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5-Minute Sales Coach: Transitioning customer service to sales takes time, training

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By Bill McCrary

In many companies, the customer service team also handles some sales functions. This makes sense—customer service reps usually have more access to customers and prospects than anyone else.

If you’re considering taking this approach, and giving your customer service team some sales responsibilities, be aware that the transition can be tricky. Customer service reps may hesitate at the idea of having anything to do with sales, and some might be downright fearful. This fear of failure McCrarycould cause them to shut down before they give their new role a chance. So take things slowly. And make sure you provide plenty of training and clear communication about what you expect. 

Let’s face it, there are certainly some differences between the typical salesperson and the typical customer service rep in terms of how they approach and perform their work. Salespeople are usually focused on the longer-term goal of making a sale; they’re used to building lasting relationships with their customers and prospects. Customer service reps, on the other hand, are used to shorter-term interactions with customers in which they’re unlikely to become emotionally involved.

However, skilled customer service reps have many talents that will be valuable to them as they take on sales functions. Here are just a few examples:

 They’re practiced at displaying compassion, empathy, and helpfulness as they work to address customers’ questions and issues.

 They’re excellent listeners who are very comfortable letting customers vent about their problems.

 They’re practiced at validating a customer’s feelings (for example, by responding using the customer’s own words: “Hold on. Let me make sure I have this right—you’re saying that you’re having an issue with X, and you could use some help with Y, am I understanding you correctly?”).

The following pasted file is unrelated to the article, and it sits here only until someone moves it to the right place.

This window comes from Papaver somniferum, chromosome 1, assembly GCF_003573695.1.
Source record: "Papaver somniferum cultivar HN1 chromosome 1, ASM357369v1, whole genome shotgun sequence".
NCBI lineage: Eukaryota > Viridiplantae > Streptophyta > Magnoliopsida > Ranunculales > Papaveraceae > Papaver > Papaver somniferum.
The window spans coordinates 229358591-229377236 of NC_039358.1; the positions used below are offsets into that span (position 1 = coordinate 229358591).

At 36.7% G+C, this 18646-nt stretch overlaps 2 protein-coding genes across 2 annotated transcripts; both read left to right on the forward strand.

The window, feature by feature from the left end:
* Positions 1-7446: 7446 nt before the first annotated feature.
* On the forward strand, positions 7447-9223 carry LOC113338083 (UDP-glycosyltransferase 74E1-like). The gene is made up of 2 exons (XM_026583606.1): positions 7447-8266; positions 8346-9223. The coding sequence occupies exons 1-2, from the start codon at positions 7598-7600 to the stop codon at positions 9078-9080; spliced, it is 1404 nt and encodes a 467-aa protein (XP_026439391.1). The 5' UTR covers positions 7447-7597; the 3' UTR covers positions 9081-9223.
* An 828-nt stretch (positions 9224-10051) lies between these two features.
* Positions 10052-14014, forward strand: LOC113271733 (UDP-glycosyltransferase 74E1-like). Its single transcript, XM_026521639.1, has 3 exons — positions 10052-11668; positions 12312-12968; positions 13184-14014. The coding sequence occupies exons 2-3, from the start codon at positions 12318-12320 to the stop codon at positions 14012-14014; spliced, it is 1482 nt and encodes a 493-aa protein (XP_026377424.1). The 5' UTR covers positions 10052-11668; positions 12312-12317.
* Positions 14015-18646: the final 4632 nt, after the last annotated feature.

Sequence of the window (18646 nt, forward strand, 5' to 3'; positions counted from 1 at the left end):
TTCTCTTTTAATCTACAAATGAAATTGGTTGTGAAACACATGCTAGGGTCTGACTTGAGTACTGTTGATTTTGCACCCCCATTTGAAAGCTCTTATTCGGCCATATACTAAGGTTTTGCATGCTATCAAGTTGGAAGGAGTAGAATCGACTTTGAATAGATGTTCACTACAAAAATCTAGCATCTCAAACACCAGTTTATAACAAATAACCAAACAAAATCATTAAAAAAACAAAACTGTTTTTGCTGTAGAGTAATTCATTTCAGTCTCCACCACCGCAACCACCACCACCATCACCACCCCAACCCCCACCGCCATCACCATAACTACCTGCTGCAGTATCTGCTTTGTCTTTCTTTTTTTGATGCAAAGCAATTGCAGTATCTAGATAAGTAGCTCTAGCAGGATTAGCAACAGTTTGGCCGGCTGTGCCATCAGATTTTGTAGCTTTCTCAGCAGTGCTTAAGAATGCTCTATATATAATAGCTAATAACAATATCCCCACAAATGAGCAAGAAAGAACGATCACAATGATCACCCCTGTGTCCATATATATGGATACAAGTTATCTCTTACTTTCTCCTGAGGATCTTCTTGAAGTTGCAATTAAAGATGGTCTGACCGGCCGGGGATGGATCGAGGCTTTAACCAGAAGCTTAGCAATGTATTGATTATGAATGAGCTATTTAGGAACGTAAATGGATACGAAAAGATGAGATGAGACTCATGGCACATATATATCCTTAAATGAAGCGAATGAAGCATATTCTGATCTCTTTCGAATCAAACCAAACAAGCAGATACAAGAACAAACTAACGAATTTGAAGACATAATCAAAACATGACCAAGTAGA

That being said, thorough training and continuing support is essential for any and all customer service agents who are transitioning from an exclusively customer service position to one that involves sales.

 Facilitator training is excellent for helping customer service teams role-play, anticipate common (and not-so-common) scenarios, and prepare action plans.

 On-the-spot coaching is also very effective: “I heard you say this on the call; how could you have handled that differently?” or “Let’s run through what worked and what didn’t in that conversation.”

 Encourage those customer service agents who seem to be adapting to the sales function most easily to share their tips and best practices with team members. Instruction from trainers and facilitators is great, but lessons from respected peers have enormous value. This approach also empowers the customer service team to help each other, and emulate what works.

Finally, remember this: Happy customer service reps make for happy customers. If the addition of sales functions is making the customer service team unhappy, consider if it might be in your company’s best interest to slow or temporarily suspend the transition until additional training or other resources can be devoted to the effort. 

Customer service teams are too easily overlooked by many companies when it comes to providing ongoing employee support, training, and recognition. But these are the folks who have the most direct contact with your clients—i.e., they’re among the most important employees in your company. What frame of mind do you want them to be in when they pick up the phone to speak with your customers? Whether they handle any sales functions or not, make sure your customer service reps feel motivated, valuable, and appreciated, and they’ll make your customers feel the same way.

Bill McCrary, a speaker, coach and trainer, founded Strategic Partner, an authorized Sandler Training Center, in 1997. He can be reached at 803-771-0800, www.sp.sandler.com.

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